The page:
- Seth in Narbonic.
- Lich in 8-Bit Theater.
- In Goblins this is the penalty for violating the terms of a Deal with the Devil- for either party, the bargainer or the demon. When the demoness guarding the Orb of Shadowlight offers "one soul for one orb" (and attempts to trick the heroes by giving them an orb of plain blue stone instead) she devours Dies Horribly only to discover that he has two souls thanks to the one in his Evil Hand and the deal is negated, Dies is resurrected and the demoness is dragged off to hell, screaming for mercy.
- Zebra Girl: Gregory's fate. His stay there changed him tremendously for the better, and he eventually left.
- Parodied on Futurama when the Robot Devil drags Richard Nixon's head to Robot Hell...because they've got a poker game to get to.
- Happens to The Gentleman Ghost in one episode of Batman: The Brave and the Bold, after he loses control over the undead spirits he manipulated into serving him.
- In the final episode of The Legends of Treasure Island this happens to Long John Silver, as he'd failed to keep up his end of the bargain he made with the devil following his death by lava in the first season finale.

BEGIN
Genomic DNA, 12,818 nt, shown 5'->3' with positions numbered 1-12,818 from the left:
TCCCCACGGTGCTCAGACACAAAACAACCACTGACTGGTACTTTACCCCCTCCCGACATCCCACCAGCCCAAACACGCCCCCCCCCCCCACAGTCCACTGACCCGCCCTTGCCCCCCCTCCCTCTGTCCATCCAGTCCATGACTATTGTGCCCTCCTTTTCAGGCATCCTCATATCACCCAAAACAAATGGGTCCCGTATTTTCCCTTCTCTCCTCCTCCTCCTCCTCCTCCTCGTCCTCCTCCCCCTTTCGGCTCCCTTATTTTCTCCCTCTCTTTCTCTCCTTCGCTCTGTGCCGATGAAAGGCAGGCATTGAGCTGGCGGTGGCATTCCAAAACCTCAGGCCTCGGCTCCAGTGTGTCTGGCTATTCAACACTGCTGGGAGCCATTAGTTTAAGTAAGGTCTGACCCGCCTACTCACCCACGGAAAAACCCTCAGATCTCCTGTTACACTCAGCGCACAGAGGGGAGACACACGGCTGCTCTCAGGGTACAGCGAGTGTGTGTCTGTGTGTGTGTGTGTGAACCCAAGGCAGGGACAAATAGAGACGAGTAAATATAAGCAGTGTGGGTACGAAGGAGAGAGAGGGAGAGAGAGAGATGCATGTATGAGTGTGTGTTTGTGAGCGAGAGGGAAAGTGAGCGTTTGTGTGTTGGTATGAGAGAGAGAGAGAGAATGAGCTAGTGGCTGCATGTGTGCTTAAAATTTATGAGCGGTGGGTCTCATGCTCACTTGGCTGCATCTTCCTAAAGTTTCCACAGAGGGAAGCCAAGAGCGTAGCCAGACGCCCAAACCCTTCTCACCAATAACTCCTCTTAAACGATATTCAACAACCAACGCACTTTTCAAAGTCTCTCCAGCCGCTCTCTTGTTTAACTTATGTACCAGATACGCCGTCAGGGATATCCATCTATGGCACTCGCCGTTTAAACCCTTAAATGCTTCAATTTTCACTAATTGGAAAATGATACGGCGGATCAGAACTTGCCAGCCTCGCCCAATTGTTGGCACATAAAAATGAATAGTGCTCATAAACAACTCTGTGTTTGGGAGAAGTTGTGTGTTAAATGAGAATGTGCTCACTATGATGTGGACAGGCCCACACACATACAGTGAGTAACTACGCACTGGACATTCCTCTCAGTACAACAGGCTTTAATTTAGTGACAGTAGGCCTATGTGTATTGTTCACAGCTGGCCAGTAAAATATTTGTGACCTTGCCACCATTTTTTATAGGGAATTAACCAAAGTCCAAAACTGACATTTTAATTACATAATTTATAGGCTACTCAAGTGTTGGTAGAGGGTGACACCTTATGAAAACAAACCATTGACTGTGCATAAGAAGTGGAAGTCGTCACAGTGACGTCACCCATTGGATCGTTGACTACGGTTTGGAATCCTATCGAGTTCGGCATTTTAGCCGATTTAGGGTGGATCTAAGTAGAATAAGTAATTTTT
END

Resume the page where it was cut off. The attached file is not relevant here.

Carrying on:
- Grim can do this to people in The Grim Adventures of Billy & Mandy, but he saves it for people who really piss him off, like The Boogeyman, proving that, unless you're a really smart little kid, messing with Death is a very, very bad idea. He's occasionally seen doing his job of reaping people, but he says there are a large number of afterlives so it's likely not all of them are taken to Hell.
- This is Jafar's fate at the end of the Hercules / Aladdin: The Series crossover episode.
- While it seemed unlikely that this could ever happen in a cartoon like He-Man and the Masters of the Universe (1983) the ancient dragon Granamyr was able to do just that, if the "Realm of Demons", as he called it, was anything like Hell. He threatened to banish He-Man and Teela there in his first appearance, and in his second appearance, he proved this was not a bluff, as he actually did it to an evil dragon. (Long story short, Granamyr is not someone you mess with.)
- This happens twice in the My Little Pony: Friendship Is Magic episode Twilight's Kingdom Part 2: first, this happens to the princesses Celestia, Luna and Cadance, who are forced into Tartarus by Tirek after having transferred their powers to Twilight Sparkle. Near the end, the Mane Six use their newly earned Super Modes to free the princesses and put Tirek there in their place.